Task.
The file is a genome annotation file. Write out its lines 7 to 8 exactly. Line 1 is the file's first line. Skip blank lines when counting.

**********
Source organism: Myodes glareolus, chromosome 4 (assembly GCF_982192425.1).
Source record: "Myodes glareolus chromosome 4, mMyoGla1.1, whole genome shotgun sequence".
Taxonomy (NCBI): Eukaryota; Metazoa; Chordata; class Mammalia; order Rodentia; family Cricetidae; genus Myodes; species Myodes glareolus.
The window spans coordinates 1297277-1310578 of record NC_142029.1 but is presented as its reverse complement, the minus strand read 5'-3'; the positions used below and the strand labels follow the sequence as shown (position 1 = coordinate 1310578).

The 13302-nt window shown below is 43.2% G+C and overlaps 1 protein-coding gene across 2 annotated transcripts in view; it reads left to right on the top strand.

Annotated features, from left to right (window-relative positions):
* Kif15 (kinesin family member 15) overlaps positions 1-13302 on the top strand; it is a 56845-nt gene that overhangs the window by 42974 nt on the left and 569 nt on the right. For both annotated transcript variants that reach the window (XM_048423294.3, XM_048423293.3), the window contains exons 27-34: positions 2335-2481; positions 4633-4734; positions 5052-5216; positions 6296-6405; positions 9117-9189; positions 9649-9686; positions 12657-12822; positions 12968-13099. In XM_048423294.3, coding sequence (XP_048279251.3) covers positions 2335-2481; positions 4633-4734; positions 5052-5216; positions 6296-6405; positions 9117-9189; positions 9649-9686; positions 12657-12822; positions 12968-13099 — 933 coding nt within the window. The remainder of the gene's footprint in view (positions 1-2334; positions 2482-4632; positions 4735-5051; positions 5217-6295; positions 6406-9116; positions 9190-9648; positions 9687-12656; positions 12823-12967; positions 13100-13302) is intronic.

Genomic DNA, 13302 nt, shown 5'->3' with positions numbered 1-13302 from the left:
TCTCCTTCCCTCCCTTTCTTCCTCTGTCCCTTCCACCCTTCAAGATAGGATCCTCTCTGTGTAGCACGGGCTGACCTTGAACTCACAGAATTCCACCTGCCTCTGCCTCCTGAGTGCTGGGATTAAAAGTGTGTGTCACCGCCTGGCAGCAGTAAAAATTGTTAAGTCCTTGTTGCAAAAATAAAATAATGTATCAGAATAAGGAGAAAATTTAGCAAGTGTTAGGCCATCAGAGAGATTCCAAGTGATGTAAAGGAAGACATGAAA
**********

* Kif15 (kinesin family member 15) overlaps positions 1-13302 on the top strand; it is a 56845-nt gene that overhangs the window by 42974 nt on the left and 569 nt on the right. For both annotated transcript variants that reach the window (XM_048423294.3, XM_048423293.3), the window contains exons 27-34: positions 2335-2481; positions 4633-4734; positions 5052-5216; positions 6296-6405; positions 9117-9189; positions 9649-9686; positions 12657-12822; positions 12968-13099. In XM_048423294.3, coding sequence (XP_048279251.3) covers positions 2335-2481; positions 4633-4734; positions 5052-5216; positions 6296-6405; positions 9117-9189; positions 9649-9686; positions 12657-12822; positions 12968-13099 — 933 coding nt within the window. The remainder of the gene's footprint in view (positions 1-2334; positions 2482-4632; positions 4735-5051; positions 5217-6295; positions 6406-9116; positions 9190-9648; positions 9687-12656; positions 12823-12967; positions 13100-13302) is intronic.

Genomic DNA, 13302 nt, shown 5'->3' with positions numbered 1-13302 from the left: